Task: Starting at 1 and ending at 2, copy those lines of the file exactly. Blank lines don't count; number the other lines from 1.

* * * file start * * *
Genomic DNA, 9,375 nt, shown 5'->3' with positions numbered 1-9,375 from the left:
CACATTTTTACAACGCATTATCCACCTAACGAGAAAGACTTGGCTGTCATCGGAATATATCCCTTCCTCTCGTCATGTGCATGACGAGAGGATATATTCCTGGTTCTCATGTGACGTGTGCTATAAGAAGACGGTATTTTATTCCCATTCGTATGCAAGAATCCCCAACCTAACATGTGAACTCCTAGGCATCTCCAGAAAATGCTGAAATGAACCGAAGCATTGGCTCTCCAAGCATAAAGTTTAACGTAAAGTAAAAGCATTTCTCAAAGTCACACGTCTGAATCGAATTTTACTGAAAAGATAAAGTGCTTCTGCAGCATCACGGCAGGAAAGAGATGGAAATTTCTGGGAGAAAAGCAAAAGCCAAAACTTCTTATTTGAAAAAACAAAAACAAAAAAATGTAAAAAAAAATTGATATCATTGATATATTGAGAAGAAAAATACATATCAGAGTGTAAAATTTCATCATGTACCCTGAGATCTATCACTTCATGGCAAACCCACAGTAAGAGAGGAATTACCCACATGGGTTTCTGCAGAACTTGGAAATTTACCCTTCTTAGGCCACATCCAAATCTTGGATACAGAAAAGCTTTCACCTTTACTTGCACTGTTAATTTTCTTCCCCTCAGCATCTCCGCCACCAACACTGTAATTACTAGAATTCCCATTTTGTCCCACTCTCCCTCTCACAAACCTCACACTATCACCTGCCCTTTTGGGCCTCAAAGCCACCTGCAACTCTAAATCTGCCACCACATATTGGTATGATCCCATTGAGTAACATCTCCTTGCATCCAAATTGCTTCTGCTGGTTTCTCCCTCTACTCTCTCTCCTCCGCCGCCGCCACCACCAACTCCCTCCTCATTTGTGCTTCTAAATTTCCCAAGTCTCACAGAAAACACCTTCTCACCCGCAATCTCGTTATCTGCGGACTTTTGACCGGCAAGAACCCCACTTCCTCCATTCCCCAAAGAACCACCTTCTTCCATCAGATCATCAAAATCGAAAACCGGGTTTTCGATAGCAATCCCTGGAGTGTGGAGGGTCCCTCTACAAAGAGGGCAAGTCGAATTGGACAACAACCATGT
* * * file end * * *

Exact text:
Genomic DNA, 9,375 nt, shown 5'->3' with positions numbered 1-9,375 from the left:
CACATTTTTACAACGCATTATCCACCTAACGAGAAAGACTTGGCTGTCATCGGAATATATCCCTTCCTCTCGTCATGTGCATGACGAGAGGATATATTCCTGGTTCTCATGTGACGTGTGCTATAAGAAGACGGTATTTTATTCCCATTCGTATGCAAGAATCCCCAACCTAACATGTGAACTCCTAGGCATCTCCAGAAAATGCTGAAATGAACCGAAGCATTGGCTCTCCAAGCATAAAGTTTAACGTAAAGTAAAAGCATTTCTCAAAGTCACACGTCTGAATCGAATTTTACTGAAAAGATAAAGTGCTTCTGCAGCATCACGGCAGGAAAGAGATGGAAATTTCTGGGAGAAAAGCAAAAGCCAAAACTTCTTATTTGAAAAAACAAAAACAAAAAAATGTAAAAAAAAATTGATATCATTGATATATTGAGAAGAAAAATACATATCAGAGTGTAAAATTTCATCATGTACCCTGAGATCTATCACTTCATGGCAAACCCACAGTAAGAGAGGAATTACCCACATGGGTTTCTGCAGAACTTGGAAATTTACCCTTCTTAGGCCACATCCAAATCTTGGATACAGAAAAGCTTTCACCTTTACTTGCACTGTTAATTTTCTTCCCCTCAGCATCTCCGCCACCAACACTGTAATTACTAGAATTCCCATTTTGTCCCACTCTCCCTCTCACAAACCTCACACTATCACCTGCCCTTTTGGGCCTCAAAGCCACCTGCAACTCTAAATCTGCCACCACATATTGGTATGATCCCATTGAGTAACATCTCCTTGCATCCAAATTGCTTCTGCTGGTTTCTCCCTCTACTCTCTCTCCTCCGCCGCCGCCACCACCAACTCCCTCCTCATTTGTGCTTCTAAATTTCCCAAGTCTCACAGAAAACACCTTCTCACCCGCAATCTCGTTATCTGCGGACTTTTGACCGGCAAGAACCCCACTTCCTCCATTCCCCAAAGAACCACCTTCTTCCATCAGATCATCAAAATCGAAAACCGGGTTTTCGATAGCAATCCCTGGAGTGTGGAGGGTCCCTCTACAAAGAGGGCAAGTCGAATTGGACAACAACCATGT